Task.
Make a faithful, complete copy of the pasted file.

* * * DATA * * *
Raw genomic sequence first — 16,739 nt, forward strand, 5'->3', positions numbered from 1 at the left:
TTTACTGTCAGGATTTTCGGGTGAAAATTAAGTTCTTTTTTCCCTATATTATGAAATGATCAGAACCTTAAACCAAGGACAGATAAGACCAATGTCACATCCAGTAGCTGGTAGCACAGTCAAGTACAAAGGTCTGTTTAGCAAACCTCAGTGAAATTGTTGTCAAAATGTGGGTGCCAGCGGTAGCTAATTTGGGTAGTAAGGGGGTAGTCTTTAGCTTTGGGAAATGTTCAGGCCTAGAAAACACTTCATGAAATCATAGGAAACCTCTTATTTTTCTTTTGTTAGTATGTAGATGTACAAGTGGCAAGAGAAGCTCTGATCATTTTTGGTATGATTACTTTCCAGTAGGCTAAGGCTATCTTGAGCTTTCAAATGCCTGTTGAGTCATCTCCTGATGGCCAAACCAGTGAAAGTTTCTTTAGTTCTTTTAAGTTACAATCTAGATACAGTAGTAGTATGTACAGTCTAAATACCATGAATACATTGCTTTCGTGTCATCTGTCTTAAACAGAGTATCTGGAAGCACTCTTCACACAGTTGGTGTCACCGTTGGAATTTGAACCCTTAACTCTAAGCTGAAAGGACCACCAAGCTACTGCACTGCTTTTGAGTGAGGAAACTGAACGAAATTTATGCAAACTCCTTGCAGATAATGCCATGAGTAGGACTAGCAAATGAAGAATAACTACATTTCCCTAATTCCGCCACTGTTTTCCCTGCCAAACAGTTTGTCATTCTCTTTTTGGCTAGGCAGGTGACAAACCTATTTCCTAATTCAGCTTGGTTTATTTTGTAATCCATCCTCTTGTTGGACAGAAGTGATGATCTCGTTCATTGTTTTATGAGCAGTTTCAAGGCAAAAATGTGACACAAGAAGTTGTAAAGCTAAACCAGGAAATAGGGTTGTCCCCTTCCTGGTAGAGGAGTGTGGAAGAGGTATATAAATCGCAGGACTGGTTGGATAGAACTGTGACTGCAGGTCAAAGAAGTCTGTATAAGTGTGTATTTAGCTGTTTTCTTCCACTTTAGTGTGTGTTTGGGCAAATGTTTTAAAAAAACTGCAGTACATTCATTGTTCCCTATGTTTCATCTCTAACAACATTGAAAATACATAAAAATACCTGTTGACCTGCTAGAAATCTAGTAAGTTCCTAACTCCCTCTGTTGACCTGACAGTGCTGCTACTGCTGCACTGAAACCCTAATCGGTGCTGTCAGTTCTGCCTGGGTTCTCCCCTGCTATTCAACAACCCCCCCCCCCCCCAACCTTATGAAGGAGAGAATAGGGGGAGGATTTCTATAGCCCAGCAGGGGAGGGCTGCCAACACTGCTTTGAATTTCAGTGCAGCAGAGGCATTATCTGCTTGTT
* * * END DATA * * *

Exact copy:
Raw genomic sequence first — 16,739 nt, forward strand, 5'->3', positions numbered from 1 at the left:
TTTACTGTCAGGATTTTCGGGTGAAAATTAAGTTCTTTTTTCCCTATATTATGAAATGATCAGAACCTTAAACCAAGGACAGATAAGACCAATGTCACATCCAGTAGCTGGTAGCACAGTCAAGTACAAAGGTCTGTTTAGCAAACCTCAGTGAAATTGTTGTCAAAATGTGGGTGCCAGCGGTAGCTAATTTGGGTAGTAAGGGGGTAGTCTTTAGCTTTGGGAAATGTTCAGGCCTAGAAAACACTTCATGAAATCATAGGAAACCTCTTATTTTTCTTTTGTTAGTATGTAGATGTACAAGTGGCAAGAGAAGCTCTGATCATTTTTGGTATGATTACTTTCCAGTAGGCTAAGGCTATCTTGAGCTTTCAAATGCCTGTTGAGTCATCTCCTGATGGCCAAACCAGTGAAAGTTTCTTTAGTTCTTTTAAGTTACAATCTAGATACAGTAGTAGTATGTACAGTCTAAATACCATGAATACATTGCTTTCGTGTCATCTGTCTTAAACAGAGTATCTGGAAGCACTCTTCACACAGTTGGTGTCACCGTTGGAATTTGAACCCTTAACTCTAAGCTGAAAGGACCACCAAGCTACTGCACTGCTTTTGAGTGAGGAAACTGAACGAAATTTATGCAAACTCCTTGCAGATAATGCCATGAGTAGGACTAGCAAATGAAGAATAACTACATTTCCCTAATTCCGCCACTGTTTTCCCTGCCAAACAGTTTGTCATTCTCTTTTTGGCTAGGCAGGTGACAAACCTATTTCCTAATTCAGCTTGGTTTATTTTGTAATCCATCCTCTTGTTGGACAGAAGTGATGATCTCGTTCATTGTTTTATGAGCAGTTTCAAGGCAAAAATGTGACACAAGAAGTTGTAAAGCTAAACCAGGAAATAGGGTTGTCCCCTTCCTGGTAGAGGAGTGTGGAAGAGGTATATAAATCGCAGGACTGGTTGGATAGAACTGTGACTGCAGGTCAAAGAAGTCTGTATAAGTGTGTATTTAGCTGTTTTCTTCCACTTTAGTGTGTGTTTGGGCAAATGTTTTAAAAAAACTGCAGTACATTCATTGTTCCCTATGTTTCATCTCTAACAACATTGAAAATACATAAAAATACCTGTTGACCTGCTAGAAATCTAGTAAGTTCCTAACTCCCTCTGTTGACCTGACAGTGCTGCTACTGCTGCACTGAAACCCTAATCGGTGCTGTCAGTTCTGCCTGGGTTCTCCCCTGCTATTCAACAACCCCCCCCCCCCCCAACCTTATGAAGGAGAGAATAGGGGGAGGATTTCTATAGCCCAGCAGGGGAGGGCTGCCAACACTGCTTTGAATTTCAGTGCAGCAGAGGCATTATCTGCTTGTT